Container deposit scheme: the state of play
The NSW Government announced in February 2015 that it had a preference to introduce a container deposit scheme (CDS). That announcement was endorsed by the Opposition. So what is the state of play beyond NSW?
- The Queensland Government has said it will model its system on the NSW model;
- The Northern Territory has now introduced its own system after a false start and a legal challenge by the packaging industry (the courts found the original design fell foul of the interstate Mutual Recognition Act);
- South Australia has had a system for decades, operating well although relatively expensive;
- The ACT would be likely to follow the lead of NSW in its CDS;
- The state government of Victoria has rejected proposed state-based systems and the Environment Minister has declared that it is “unconvinced that the way to [increase the beverage container recycling rate] is the container deposit scheme”;
- The Western Australian Government will not pursue a state-based CDS while a national system is being pursued; and
- The Tasmanian Government considered implementing a CDS, but after a study suggested it would come at a high cost to consumers, it decided not to proceed.
So, five out of eight states/territories are seriously considering change.
MRA Consulting completed a study for the Local Government and Shires Association of NSW, which showed that local government and MRFs would be better off under a CDS (so long as MRF operators could redeem deposits). The reason: even though 83% of eligible containers are redeemed outside of the kerbside system, the 10 c redemption on each container left in the kerbside recycling bin is worth more than the value of the glass, plastic, etc as a raw material. So the value of the recycling bin’s contents increases under a CDS and that gain is shared by the industry and councils.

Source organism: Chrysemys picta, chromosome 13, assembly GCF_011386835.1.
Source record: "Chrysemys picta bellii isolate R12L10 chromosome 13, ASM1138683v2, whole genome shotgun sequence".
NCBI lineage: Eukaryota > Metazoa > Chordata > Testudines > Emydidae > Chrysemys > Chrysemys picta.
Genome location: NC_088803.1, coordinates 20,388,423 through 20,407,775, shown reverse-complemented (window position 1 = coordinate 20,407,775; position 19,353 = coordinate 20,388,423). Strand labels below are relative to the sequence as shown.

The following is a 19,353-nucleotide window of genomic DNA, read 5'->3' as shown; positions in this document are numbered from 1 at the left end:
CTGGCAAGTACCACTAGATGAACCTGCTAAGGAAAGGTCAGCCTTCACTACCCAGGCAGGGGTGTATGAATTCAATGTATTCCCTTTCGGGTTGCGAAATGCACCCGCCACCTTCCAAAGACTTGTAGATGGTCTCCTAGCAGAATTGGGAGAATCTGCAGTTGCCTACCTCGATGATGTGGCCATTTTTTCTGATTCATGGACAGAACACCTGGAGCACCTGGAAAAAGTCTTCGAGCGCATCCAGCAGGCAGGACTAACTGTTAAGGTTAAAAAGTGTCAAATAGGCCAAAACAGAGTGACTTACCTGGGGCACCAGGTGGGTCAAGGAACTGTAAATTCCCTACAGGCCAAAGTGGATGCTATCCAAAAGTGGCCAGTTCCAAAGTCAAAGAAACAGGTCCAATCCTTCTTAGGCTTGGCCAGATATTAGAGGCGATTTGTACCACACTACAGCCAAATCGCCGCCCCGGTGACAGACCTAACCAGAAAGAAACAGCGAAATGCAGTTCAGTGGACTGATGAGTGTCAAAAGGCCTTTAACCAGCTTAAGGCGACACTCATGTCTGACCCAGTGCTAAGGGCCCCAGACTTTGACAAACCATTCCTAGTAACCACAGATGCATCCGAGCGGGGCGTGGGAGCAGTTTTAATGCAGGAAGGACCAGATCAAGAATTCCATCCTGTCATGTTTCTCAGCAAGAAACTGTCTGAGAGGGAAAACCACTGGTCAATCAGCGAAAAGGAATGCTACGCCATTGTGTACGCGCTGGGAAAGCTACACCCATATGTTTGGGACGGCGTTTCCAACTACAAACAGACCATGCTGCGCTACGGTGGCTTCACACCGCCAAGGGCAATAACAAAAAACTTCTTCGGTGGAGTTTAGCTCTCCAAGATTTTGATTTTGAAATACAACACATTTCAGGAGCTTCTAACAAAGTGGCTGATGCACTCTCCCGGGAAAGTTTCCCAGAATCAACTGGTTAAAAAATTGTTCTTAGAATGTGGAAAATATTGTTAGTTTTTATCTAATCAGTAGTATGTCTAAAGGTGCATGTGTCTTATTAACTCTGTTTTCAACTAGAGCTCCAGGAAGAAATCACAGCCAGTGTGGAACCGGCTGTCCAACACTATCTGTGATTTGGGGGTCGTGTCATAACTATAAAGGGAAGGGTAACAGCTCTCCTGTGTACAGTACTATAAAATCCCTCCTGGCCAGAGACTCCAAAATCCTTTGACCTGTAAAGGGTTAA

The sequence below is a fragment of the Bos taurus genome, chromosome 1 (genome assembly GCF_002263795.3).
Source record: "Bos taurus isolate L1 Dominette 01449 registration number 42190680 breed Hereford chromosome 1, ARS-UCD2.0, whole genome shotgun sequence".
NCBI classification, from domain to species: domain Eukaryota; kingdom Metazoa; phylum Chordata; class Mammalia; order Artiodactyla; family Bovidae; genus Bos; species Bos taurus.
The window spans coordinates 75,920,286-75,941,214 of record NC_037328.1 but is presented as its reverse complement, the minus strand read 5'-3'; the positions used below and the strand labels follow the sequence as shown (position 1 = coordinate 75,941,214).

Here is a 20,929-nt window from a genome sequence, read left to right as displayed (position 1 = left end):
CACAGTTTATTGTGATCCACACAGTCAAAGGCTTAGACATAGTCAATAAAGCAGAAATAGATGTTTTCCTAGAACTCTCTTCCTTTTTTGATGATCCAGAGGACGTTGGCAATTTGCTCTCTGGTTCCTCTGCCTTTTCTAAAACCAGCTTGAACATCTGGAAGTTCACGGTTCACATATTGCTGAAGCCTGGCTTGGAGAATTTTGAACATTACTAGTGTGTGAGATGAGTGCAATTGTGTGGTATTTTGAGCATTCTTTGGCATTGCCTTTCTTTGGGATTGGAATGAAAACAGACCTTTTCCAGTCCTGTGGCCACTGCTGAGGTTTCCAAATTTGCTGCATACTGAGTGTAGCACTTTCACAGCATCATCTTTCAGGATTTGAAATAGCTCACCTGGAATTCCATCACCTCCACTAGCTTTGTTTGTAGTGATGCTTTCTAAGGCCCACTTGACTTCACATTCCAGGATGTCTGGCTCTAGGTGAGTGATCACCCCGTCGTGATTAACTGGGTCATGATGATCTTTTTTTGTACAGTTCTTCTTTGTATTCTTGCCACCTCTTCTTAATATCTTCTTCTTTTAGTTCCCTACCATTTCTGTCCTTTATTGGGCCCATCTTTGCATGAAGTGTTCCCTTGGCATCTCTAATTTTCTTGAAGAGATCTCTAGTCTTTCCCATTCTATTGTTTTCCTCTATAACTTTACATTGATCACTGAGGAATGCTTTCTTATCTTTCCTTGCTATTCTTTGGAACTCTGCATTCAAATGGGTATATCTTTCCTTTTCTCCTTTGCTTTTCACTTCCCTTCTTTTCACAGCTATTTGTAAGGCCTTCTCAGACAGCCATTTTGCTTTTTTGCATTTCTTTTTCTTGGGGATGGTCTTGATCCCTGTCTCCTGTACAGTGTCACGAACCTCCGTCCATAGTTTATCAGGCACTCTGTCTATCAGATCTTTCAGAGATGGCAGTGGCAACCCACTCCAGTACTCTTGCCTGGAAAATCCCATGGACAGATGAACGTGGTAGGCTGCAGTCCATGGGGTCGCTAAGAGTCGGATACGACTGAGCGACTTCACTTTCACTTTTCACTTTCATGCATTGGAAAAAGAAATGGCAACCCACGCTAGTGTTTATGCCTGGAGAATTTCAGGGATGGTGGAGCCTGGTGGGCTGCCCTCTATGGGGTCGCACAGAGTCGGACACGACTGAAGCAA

At this time, the NSW Government has not proposed its preferred model for a CDS. The packaging sector has proposed 880 reverse vending machines (RVMs) to be spread across NSW.
That is not very many. So clearly this model is focused on public place recovery of containers (and not as a replacement to kerbside recycling).
It is a very different model to that enunciated by local government and the Boomerang Alliance, which see a full container collection infrastructure built (via RVMs) across the state to replace most of the collection of containers via kerbside recycling.
It is of course possible to sequence both — to start with public place RVMs and gradually increase their abundance. The higher their density, the more they will extract from kerbside bins. The scheme design issues yet to be clarified are:
- Should there be a 10 c deposit at all; why not a donation to charity instead?
- Should all kerbside containers be eligible? (eg, why include 3 L milk HDPE containers — they are rarely littered)
- Should the scheme be mandatory or voluntary?
- Should MRF operators be involved as service providers?
Each of the above is subject to conjecture and debate. What we do know is that the NSW Government has agreed to set up a technical advisory committee to review options. It will spend time consulting with stakeholders before providing recommendations on final design to the NSW government.
This debate has been ongoing for 15 years — far too long in my view. Simply put, we need a system that is cost effective; reduces litter; supports positive action by consumers and community groups; and does not lead to perverse economic outcomes.
It is important to remember that packaging represents just 4% of the waste sent to landfill. A brilliantly run CDS will have a very small impact on waste to landfill. (It is swamped by organic waste, which represents 60% of waste to landfill.)
So is it worth doing? Yes — but as one small step in a much longer journey, of creating a circular economy based on economically sustainable and efficient resource recovery.
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